\int_set:Nn \l_randomshapes_shapeCcount_int { 
        #1 - \l_randomshapes_shapeAcount_int - \l_randomshapes_shapeBcount_int
    }

    % clear the sequence in case
    \seq_clear:N \l_randomshapes_shapelist_seq
    % add as many `shape a` to the sequence as are defined in the first variable
    \int_step_inline:nn \l_randomshapes_shapeAcount_int {
        \seq_put_right:Nn \l_randomshapes_shapelist_seq { shape~a }
    }
    % add as many `shape b` to the sequence as are defined in the second variable
    \int_step_inline:nn \l_randomshapes_shapeBcount_int {
        \seq_put_right:Nn \l_randomshapes_shapelist_seq { shape~b }
    }
    % add as many `shape c` to the sequence as are defined in the third variable
    \int_step_inline:nn \l_randomshapes_shapeCcount_int {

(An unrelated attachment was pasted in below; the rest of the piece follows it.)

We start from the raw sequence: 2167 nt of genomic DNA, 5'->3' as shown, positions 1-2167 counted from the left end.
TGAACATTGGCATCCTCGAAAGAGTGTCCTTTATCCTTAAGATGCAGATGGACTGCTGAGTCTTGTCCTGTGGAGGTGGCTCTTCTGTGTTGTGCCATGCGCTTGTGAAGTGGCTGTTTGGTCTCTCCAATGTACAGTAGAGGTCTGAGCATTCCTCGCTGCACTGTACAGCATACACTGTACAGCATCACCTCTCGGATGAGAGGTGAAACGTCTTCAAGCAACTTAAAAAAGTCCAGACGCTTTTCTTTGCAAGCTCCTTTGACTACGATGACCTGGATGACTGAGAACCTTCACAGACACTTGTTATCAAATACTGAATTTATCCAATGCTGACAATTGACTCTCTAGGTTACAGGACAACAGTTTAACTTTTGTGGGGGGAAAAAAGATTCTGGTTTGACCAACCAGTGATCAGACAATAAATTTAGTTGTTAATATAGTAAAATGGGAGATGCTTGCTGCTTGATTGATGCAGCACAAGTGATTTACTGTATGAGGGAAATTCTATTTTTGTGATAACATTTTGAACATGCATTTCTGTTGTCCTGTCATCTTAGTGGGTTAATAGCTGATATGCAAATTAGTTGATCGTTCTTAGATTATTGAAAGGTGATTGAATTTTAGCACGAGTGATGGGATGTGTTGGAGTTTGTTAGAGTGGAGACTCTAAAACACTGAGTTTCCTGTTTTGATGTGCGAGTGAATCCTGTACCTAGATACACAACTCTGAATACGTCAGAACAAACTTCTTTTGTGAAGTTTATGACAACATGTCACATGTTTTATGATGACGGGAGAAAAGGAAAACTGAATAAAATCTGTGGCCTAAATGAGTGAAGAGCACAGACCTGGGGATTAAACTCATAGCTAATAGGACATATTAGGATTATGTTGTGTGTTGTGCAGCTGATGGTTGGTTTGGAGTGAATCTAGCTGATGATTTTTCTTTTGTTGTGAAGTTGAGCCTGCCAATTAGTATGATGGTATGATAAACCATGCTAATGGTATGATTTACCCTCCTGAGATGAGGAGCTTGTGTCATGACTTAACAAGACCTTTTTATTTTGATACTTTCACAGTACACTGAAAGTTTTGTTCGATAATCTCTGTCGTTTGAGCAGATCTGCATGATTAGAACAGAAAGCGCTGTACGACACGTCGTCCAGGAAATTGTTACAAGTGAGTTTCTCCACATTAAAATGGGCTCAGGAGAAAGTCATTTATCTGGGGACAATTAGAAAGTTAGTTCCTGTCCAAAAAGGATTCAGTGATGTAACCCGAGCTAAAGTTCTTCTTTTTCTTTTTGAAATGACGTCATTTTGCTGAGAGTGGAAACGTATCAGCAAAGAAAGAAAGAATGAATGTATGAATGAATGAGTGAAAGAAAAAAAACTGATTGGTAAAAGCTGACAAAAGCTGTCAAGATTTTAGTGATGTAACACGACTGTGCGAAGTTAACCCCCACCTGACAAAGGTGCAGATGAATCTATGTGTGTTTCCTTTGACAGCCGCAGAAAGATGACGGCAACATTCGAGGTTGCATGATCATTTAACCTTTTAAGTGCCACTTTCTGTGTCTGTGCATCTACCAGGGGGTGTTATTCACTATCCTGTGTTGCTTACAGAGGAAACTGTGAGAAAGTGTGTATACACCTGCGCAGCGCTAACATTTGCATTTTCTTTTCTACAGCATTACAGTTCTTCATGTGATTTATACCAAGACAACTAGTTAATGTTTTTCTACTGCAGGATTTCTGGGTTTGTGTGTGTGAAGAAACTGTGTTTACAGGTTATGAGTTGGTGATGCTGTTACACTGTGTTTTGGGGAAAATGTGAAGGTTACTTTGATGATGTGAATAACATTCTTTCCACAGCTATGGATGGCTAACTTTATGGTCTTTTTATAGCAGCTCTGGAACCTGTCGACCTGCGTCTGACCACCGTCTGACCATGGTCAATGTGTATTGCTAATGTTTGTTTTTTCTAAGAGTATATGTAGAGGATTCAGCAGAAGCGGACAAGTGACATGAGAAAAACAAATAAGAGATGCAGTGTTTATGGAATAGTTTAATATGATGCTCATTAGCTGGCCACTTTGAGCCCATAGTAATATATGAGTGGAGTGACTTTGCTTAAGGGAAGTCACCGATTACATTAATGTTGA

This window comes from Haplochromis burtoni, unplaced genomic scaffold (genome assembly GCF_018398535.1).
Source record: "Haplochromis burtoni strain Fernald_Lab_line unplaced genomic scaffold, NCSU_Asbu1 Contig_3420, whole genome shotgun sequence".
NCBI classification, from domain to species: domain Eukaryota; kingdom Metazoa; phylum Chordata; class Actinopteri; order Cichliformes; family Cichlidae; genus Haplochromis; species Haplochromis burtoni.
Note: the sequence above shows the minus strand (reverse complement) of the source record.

\seq_put_right:Nn \l_randomshapes_shapelist_seq { shape~c }
    }
    
    % shuffle the sequence
    \seq_shuffle:N \l_randomshapes_shapelist_seq
}

\NewDocumentCommand { \getfromshuffledshapelist } { m } {
    % pick index #1 from the sequence  
    \seq_item:Nn \l_randomshapes_shapelist_seq { #1 }
}

\ExplSyntaxOff

\begin{document}


% Juan Castaño's code
\tikzset
{% styles
   shape1/.style={draw,circle,fill=red},
   shape2/.style={draw,diamond,fill=red},
   shape3/.style={draw,circle,fill=white},
}

%% counters
\newcounter{NumberOfRC} % Number of Red Circles
\newcounter{NumberOfRD} % Number of Red Diamonds

\begin{tikzpicture}
  %
  %%% Start of modification
  %
\SetTrinomialBetween{\NumberOfRC}{\NumberOfRD}{100}{1/3}{1/3}{10}{50}
\setcounter{NumberOfRC}{\NumberOfRC}
\setcounter{NumberOfRD}{\NumberOfRD}
  %
  %%% End of modification
  %
% Just to check the numbers
%\node[right] at (0,-1) {Red circles: \theNumberOfRC};
%\node[right] at (0,-1.5) {Red diamonds: \theNumberOfRD};
\draw [thin, black] (0,0) rectangle (7.75,7.75);
\foreach\i in {1,...,100}
{
  \pgfmathsetmacro\x{0.775*(mod(\i-1,10)+0.5)}
  \pgfmathsetmacro\y{0.775*(int((\i-1)/10)+0.5)}